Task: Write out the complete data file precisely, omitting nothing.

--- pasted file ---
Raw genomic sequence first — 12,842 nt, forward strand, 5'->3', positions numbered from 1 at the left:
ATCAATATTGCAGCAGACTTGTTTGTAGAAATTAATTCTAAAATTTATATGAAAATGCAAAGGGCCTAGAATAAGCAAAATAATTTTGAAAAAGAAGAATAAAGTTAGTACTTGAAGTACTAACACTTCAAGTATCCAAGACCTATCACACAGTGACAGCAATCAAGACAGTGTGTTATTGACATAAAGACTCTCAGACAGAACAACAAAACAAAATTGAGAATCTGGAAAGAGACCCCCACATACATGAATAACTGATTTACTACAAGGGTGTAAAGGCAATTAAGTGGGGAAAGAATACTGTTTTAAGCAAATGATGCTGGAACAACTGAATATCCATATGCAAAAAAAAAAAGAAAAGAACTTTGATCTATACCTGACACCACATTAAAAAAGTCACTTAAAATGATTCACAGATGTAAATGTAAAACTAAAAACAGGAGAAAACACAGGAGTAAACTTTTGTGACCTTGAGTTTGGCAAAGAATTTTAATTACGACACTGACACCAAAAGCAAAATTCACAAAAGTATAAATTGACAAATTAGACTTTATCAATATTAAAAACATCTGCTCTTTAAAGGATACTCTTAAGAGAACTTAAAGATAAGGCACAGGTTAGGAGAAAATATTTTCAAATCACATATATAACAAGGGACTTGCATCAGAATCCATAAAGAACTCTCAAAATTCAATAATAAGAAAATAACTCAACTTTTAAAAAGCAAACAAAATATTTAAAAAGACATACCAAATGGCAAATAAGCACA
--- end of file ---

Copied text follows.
Raw genomic sequence first — 12,842 nt, forward strand, 5'->3', positions numbered from 1 at the left:
ATCAATATTGCAGCAGACTTGTTTGTAGAAATTAATTCTAAAATTTATATGAAAATGCAAAGGGCCTAGAATAAGCAAAATAATTTTGAAAAAGAAGAATAAAGTTAGTACTTGAAGTACTAACACTTCAAGTATCCAAGACCTATCACACAGTGACAGCAATCAAGACAGTGTGTTATTGACATAAAGACTCTCAGACAGAACAACAAAACAAAATTGAGAATCTGGAAAGAGACCCCCACATACATGAATAACTGATTTACTACAAGGGTGTAAAGGCAATTAAGTGGGGAAAGAATACTGTTTTAAGCAAATGATGCTGGAACAACTGAATATCCATATGCAAAAAAAAAAAGAAAAGAACTTTGATCTATACCTGACACCACATTAAAAAAGTCACTTAAAATGATTCACAGATGTAAATGTAAAACTAAAAACAGGAGAAAACACAGGAGTAAACTTTTGTGACCTTGAGTTTGGCAAAGAATTTTAATTACGACACTGACACCAAAAGCAAAATTCACAAAAGTATAAATTGACAAATTAGACTTTATCAATATTAAAAACATCTGCTCTTTAAAGGATACTCTTAAGAGAACTTAAAGATAAGGCACAGGTTAGGAGAAAATATTTTCAAATCACATATATAACAAGGGACTTGCATCAGAATCCATAAAGAACTCTCAAAATTCAATAATAAGAAAATAACTCAACTTTTAAAAAGCAAACAAAATATTTAAAAAGACATACCAAATGGCAAATAAGCACA